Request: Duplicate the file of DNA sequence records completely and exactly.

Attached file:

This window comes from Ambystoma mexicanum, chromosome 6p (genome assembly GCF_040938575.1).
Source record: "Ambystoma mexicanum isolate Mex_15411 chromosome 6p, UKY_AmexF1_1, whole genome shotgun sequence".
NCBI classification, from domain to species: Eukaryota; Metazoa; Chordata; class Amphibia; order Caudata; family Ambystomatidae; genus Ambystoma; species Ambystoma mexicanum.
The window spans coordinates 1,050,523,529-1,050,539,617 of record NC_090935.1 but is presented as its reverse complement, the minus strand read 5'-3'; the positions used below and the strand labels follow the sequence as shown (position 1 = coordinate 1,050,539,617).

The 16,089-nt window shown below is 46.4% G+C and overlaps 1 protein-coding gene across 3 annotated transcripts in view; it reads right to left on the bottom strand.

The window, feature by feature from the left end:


This window comes from Ambystoma mexicanum, chromosome 6p (genome assembly GCF_040938575.1).
Source record: "Ambystoma mexicanum isolate Mex_15411 chromosome 6p, UKY_AmexF1_1, whole genome shotgun sequence".
NCBI classification, from domain to species: Eukaryota; Metazoa; Chordata; class Amphibia; order Caudata; family Ambystomatidae; genus Ambystoma; species Ambystoma mexicanum.
The window spans coordinates 1,050,523,529-1,050,539,617 of record NC_090935.1 but is presented as its reverse complement, the minus strand read 5'-3'; the positions used below and the strand labels follow the sequence as shown (position 1 = coordinate 1,050,539,617).

The 16,089-nt window shown below is 46.4% G+C and overlaps 1 protein-coding gene across 3 annotated transcripts in view; it reads right to left on the bottom strand.

The window, feature by feature from the left end: